Sunday, September 2, 2012: James 1:17-27
It was called the six-point record system. In the Southern Baptist church of my childhood, the offering envelopes in the pews had the usual line for your name and the amount of your contribution. But they also had six little boxes underneath where you could put a check mark, and next to the boxes were six actions: worship attended, Bible brought, Bible read daily, Sunday school lesson studied, prayed daily, gave an offering.
Somebody at Southern Baptist headquarters in Nashville had decided these were the six things that were worth recording. Not the Ten Commandments, not the nine fruits of the Spirit, not the eight Beatitudes and not the seven cardinal virtues. No, there were six essentials of the Christian life, and bringing your Bible to church was one of them.
To show up at church without a Bible in hand was unthinkable. Some visitors once came to the service and sat down in front of us. I whispered to my father, “Did you see that? They don’t have Bibles!” He said, “Must be Presbyterians.”
Even the size of the Bible seemed to indicate something about the sincerity of one’s faith. Women toted them around in giant embroidered cases with lace trim. Men would carefully place their leather-bound Thompson Chain-Reference Study Bible NIV open on the pew in order to flaunt how dog-eared and underlined their Bibles were compared to others’.
As a kid I took this business seriously. I brought my Bible every Sunday and did all the other things prescribed on the offering envelope. I was proud when I could check off all six of those boxes. It was my spiritual scorecard. I knew as long as I was doing these six things, I would stay on good terms with the Lord.
It wasn’t until some years later that I met James—I’d never really noticed him back there, hiding behind Paul. But I met James, and when he asked me about my faith I proudly showed him my envelope, with all the check marks in the boxes. Six out of six! He took one look and laughed. Then he said, “I think maybe you need some different boxes on there.”
“Be doers of the word,” James writes, “and not merely hearers, who deceive themselves.” James is a helpful corrective to our tendency to reduce the gospel to a system of beliefs or doctrines, or to a matter of personal piety or self-centered spirituality. After all, Jesus didn’t just want people to hear him and understand him, but to follow him and to do the work of the kingdom.
James defines true religion as “[caring] for orphans and widows in their distress.” Now orphans and widows weren’t on the six-point record system envelopes. There were no boxes for them. But according to James, that’s what really matters in the end. The ultimate test of our faith is how we take care of the most vulnerable, the most powerless among us.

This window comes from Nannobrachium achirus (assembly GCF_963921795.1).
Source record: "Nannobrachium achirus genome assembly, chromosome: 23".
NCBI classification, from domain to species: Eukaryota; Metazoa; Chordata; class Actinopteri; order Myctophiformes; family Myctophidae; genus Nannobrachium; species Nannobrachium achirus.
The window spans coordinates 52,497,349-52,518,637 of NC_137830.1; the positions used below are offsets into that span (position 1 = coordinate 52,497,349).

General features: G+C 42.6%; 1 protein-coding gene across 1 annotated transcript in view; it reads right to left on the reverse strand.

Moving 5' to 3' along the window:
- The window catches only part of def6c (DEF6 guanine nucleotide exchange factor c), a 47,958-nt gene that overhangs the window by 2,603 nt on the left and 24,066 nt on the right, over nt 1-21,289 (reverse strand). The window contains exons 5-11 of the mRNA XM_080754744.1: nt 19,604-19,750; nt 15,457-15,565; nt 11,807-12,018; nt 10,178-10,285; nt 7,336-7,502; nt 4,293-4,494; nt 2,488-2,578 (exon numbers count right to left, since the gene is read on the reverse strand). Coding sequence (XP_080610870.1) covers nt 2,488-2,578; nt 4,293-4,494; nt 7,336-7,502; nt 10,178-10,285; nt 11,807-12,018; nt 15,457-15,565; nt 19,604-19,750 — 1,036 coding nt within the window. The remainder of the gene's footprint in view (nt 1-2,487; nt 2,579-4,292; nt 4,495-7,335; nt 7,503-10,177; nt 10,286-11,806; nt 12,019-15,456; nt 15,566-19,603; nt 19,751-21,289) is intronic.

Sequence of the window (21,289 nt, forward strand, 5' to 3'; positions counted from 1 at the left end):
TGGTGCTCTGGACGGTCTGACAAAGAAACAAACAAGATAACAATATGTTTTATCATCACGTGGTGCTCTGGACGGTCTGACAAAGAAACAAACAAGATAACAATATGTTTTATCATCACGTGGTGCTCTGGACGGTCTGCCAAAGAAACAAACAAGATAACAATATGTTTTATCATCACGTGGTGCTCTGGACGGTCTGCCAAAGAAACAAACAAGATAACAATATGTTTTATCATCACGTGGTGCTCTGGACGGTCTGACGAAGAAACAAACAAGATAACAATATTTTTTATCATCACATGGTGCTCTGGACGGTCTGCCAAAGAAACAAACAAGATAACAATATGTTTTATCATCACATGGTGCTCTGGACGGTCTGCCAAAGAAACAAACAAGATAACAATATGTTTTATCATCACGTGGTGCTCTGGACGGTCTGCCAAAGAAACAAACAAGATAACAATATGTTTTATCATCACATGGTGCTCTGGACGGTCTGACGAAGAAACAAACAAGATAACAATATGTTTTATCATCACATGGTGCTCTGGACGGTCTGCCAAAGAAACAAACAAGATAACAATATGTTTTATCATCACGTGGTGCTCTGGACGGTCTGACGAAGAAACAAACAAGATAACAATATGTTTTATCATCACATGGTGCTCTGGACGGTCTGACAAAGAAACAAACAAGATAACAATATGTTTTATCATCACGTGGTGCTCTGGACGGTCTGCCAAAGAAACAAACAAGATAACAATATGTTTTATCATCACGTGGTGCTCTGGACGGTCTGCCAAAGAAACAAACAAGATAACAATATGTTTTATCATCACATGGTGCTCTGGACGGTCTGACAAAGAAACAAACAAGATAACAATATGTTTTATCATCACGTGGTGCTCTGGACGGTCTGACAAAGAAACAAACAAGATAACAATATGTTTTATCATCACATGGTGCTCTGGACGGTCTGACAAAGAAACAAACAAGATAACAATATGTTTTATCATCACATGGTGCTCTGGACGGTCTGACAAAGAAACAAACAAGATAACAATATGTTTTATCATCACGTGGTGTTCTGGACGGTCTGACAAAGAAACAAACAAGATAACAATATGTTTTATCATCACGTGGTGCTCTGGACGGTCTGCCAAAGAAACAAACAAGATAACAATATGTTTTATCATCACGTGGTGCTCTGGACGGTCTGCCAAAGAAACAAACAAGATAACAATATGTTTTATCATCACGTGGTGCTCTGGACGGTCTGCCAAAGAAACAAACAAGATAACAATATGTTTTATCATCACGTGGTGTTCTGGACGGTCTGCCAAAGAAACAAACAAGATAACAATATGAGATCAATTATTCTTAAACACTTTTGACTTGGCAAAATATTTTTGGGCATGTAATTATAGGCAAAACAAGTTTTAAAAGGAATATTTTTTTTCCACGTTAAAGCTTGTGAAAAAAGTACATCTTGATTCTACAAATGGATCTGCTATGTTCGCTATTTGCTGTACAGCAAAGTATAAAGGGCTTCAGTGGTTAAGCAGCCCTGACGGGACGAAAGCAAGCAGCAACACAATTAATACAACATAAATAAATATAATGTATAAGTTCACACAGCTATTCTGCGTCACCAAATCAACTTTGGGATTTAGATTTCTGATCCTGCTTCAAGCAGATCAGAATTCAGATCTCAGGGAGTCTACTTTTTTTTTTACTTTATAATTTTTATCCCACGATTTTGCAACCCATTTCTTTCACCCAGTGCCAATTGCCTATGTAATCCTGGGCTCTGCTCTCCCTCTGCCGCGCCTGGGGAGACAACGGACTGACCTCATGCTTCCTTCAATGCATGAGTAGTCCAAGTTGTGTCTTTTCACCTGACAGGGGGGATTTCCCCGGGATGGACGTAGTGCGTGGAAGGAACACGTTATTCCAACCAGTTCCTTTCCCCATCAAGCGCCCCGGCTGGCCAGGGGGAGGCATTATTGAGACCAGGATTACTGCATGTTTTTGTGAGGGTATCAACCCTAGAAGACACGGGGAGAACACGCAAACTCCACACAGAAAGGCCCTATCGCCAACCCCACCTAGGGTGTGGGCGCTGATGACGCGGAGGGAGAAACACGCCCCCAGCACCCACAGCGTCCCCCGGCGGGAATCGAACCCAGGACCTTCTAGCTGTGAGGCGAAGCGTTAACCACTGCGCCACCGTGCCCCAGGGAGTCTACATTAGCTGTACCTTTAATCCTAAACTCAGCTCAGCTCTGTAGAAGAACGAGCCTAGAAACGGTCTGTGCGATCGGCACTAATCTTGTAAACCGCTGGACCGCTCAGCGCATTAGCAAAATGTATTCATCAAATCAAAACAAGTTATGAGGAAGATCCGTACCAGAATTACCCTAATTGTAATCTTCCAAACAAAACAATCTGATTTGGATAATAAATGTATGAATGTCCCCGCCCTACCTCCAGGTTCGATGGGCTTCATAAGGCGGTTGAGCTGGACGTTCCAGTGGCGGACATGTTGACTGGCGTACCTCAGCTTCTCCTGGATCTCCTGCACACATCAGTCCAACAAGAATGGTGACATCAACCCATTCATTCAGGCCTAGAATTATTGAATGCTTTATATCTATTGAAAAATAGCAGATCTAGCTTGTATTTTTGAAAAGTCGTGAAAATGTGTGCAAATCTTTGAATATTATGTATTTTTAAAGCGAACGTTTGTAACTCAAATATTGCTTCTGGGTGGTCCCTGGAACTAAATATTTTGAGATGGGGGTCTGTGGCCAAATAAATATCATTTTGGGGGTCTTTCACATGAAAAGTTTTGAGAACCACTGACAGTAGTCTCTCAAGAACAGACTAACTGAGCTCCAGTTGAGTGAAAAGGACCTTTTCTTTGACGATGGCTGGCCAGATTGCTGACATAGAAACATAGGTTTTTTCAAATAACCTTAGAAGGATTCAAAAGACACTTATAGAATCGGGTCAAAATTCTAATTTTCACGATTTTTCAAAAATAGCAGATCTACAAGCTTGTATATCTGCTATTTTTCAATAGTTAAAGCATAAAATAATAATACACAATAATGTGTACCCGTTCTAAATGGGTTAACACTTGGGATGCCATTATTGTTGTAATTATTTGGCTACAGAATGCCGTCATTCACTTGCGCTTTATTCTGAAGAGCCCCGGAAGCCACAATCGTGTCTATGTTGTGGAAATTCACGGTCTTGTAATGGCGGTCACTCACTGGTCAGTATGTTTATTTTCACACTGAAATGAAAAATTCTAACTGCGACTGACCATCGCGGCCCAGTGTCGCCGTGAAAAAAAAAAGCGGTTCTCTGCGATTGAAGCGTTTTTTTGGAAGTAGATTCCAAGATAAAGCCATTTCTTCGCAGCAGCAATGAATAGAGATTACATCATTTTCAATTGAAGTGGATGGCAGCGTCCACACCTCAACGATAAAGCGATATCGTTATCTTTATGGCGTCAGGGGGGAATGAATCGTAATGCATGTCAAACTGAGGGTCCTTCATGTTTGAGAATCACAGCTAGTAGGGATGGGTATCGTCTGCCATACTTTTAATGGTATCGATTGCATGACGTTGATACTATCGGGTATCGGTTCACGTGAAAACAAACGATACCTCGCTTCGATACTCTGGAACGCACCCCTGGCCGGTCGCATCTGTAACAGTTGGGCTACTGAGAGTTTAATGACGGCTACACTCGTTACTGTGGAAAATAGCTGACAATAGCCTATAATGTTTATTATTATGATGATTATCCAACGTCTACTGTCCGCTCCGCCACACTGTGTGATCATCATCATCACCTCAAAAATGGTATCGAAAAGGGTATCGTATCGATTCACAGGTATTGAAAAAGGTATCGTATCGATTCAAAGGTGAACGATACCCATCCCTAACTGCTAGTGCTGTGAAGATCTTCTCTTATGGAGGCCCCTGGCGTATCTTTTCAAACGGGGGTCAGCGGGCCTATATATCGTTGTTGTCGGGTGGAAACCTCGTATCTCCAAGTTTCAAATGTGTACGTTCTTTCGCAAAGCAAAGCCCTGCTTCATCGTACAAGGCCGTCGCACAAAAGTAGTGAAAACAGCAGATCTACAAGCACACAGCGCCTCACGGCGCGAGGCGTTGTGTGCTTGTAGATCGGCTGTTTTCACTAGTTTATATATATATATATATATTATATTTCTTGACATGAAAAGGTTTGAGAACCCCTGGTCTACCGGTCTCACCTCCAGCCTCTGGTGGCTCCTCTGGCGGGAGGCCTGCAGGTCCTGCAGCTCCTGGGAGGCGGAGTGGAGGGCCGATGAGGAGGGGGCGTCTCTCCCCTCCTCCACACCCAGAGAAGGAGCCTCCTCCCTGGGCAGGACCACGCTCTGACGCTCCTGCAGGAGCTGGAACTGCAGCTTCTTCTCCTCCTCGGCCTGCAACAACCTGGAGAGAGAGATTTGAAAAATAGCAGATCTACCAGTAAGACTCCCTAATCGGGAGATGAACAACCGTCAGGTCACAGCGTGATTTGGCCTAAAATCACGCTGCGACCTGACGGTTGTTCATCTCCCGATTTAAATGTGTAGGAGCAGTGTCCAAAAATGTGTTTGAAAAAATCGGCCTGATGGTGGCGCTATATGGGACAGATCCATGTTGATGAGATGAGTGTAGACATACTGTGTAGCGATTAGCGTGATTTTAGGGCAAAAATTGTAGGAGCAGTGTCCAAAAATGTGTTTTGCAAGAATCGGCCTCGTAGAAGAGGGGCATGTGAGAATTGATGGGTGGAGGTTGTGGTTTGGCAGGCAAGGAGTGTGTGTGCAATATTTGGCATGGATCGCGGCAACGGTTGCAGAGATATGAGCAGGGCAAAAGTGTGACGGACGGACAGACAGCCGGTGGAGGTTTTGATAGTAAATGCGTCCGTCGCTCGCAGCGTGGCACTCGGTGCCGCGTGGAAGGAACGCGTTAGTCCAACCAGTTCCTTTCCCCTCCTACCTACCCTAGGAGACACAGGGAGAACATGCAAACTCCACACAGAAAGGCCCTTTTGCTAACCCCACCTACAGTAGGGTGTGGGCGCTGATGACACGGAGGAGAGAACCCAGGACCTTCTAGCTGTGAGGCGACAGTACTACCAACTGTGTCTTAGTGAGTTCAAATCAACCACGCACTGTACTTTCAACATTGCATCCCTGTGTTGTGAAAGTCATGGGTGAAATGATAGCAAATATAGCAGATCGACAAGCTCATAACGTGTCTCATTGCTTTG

James even goes as far as to say that religion without action is “worthless,” which is a little harsh, if you ask me. The religion of my childhood certainly wasn’t worthless. It taught me to hear the word, to believe the word, to love the word and to treasure the word—all of which are important. But I needed James to teach me to do the word, to take it out into a hurting world.
Apparently, then, it’s not about whether you’ve brought your Bible, but about where your Bible has brought you.
I once met a man who worked with a border ministry in Arizona, reaching out to people on both sides of the border—those in Mexico trapped in poverty and threatened by drug violence, and those who risk the journey through the desert into a foreign land, often at the mercy of human smugglers.
He told me that as a student, he had taken a mission trip with Campus Crusade to Mexico. They were to take the gospel to the people, apparently unaware that the gospel had been there for several centuries. But they preached, showed the Jesus film and led Bible school for children in a poor village. One day, a young boy who had taken a liking to the man cheerfully grabbed him by the hand and started pulling him. The man didn’t know what the boy wanted. The man couldn’t speak much Spanish, and the boy couldn’t speak any English. But together they walked around the corner to a small, ramshackle house. The boy opened the door and pointed inside. He was showing him his home, introducing him to his family. The man told me that it was there—standing in the doorway, looking into this dilapidated house with five or six children scampering around on the dirt floor, holding the hand of the little boy—that he knew what God was calling him to do with his life.
The boy’s name, incidentally, was Diego, which is Spanish for James.